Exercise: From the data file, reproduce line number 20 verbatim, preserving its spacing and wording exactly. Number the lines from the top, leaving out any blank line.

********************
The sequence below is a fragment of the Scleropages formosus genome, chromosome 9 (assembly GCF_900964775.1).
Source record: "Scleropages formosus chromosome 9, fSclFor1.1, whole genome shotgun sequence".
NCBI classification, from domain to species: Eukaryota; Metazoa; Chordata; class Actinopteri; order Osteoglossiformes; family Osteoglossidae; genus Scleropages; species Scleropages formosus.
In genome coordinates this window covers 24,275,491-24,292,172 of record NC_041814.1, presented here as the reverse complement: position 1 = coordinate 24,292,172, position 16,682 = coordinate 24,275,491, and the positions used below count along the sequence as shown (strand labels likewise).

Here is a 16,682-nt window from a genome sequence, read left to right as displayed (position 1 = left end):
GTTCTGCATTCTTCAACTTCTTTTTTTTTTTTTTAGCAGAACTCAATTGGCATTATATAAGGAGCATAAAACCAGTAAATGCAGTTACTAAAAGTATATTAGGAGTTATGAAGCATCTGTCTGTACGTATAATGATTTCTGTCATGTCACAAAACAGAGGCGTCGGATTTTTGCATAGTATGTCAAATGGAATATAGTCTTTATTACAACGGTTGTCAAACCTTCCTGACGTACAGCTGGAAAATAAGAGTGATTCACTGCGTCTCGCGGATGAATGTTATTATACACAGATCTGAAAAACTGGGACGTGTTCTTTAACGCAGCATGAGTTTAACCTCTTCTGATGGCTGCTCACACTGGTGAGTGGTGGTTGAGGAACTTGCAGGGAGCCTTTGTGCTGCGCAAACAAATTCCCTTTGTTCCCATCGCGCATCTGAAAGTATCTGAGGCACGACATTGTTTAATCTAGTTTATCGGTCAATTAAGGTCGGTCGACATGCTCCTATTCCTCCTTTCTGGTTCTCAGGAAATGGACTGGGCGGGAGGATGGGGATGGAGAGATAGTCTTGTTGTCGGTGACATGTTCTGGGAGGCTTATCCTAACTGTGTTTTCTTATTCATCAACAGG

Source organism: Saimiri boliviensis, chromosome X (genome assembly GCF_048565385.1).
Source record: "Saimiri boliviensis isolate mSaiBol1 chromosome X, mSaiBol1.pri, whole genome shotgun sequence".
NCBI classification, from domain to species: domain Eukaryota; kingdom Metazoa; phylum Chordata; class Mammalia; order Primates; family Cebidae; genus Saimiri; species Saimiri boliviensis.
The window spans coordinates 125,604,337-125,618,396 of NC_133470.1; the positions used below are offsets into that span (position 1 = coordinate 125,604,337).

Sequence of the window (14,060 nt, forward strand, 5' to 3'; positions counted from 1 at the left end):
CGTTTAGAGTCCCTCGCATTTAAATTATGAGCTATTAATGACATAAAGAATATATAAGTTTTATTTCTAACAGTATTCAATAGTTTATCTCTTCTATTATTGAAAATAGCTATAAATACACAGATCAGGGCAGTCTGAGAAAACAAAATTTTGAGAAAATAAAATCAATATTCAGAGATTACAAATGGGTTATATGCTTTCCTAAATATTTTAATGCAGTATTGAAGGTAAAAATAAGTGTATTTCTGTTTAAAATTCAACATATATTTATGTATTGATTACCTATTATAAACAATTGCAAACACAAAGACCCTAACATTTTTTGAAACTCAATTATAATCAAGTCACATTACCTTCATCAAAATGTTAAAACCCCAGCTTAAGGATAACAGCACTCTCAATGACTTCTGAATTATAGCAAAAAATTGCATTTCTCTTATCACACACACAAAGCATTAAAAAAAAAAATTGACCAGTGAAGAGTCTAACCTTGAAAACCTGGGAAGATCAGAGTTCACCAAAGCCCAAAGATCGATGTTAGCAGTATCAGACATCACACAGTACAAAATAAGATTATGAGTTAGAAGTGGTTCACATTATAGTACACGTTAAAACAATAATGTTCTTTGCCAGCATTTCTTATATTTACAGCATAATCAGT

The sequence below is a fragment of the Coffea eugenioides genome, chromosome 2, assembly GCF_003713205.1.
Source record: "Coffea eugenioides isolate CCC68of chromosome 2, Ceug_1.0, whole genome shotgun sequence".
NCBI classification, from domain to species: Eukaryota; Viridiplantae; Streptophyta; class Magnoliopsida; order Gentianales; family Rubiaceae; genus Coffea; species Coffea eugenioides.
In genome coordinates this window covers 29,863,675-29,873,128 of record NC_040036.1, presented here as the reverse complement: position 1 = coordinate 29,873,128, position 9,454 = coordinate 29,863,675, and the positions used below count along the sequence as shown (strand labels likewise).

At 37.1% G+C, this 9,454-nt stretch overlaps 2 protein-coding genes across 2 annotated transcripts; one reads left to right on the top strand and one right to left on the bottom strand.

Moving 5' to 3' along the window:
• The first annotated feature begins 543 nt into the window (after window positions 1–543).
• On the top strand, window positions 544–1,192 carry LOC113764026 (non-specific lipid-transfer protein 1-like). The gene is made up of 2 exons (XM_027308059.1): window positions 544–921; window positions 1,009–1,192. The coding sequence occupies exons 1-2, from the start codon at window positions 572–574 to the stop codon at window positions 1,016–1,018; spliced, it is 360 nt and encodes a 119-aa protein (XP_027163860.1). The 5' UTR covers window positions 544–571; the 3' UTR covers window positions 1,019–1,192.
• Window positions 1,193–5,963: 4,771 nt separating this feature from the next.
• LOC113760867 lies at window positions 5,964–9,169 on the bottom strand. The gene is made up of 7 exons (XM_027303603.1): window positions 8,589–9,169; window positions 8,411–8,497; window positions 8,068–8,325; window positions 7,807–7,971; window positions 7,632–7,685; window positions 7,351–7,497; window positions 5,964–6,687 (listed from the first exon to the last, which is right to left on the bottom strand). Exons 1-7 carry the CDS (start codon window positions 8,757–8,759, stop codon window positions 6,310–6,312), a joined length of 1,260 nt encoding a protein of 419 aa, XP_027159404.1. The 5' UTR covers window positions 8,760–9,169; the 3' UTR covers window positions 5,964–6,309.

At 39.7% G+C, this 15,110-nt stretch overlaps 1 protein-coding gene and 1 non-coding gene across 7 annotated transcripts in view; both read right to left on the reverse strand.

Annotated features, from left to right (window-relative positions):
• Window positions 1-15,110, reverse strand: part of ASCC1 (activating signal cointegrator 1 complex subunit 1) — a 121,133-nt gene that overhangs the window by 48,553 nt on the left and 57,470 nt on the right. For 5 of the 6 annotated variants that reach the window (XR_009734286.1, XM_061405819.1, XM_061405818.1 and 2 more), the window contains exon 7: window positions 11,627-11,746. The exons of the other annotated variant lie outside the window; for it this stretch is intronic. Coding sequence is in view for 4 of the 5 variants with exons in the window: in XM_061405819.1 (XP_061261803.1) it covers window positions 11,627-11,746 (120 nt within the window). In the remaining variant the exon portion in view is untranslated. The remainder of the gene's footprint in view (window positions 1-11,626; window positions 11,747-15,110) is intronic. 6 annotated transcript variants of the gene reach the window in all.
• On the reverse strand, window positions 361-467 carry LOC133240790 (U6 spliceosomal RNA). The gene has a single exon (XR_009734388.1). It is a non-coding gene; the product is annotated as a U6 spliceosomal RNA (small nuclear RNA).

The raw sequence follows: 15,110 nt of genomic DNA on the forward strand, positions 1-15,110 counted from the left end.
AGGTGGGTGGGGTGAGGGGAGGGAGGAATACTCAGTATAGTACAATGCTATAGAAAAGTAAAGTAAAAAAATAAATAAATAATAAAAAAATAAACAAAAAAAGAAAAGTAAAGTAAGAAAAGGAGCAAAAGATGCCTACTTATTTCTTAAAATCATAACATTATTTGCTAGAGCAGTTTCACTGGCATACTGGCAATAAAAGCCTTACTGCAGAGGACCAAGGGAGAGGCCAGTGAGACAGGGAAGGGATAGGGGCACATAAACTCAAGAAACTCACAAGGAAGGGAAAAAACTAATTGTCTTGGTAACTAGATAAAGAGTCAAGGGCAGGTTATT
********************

• On the top strand, window positions 544–1,192 carry LOC113764026 (non-specific lipid-transfer protein 1-like). The gene is made up of 2 exons (XM_027308059.1): window positions 544–921; window positions 1,009–1,192. The coding sequence occupies exons 1-2, from the start codon at window positions 572–574 to the stop codon at window positions 1,016–1,018; spliced, it is 360 nt and encodes a 119-aa protein (XP_027163860.1). The 5' UTR covers window positions 544–571; the 3' UTR covers window positions 1,019–1,192.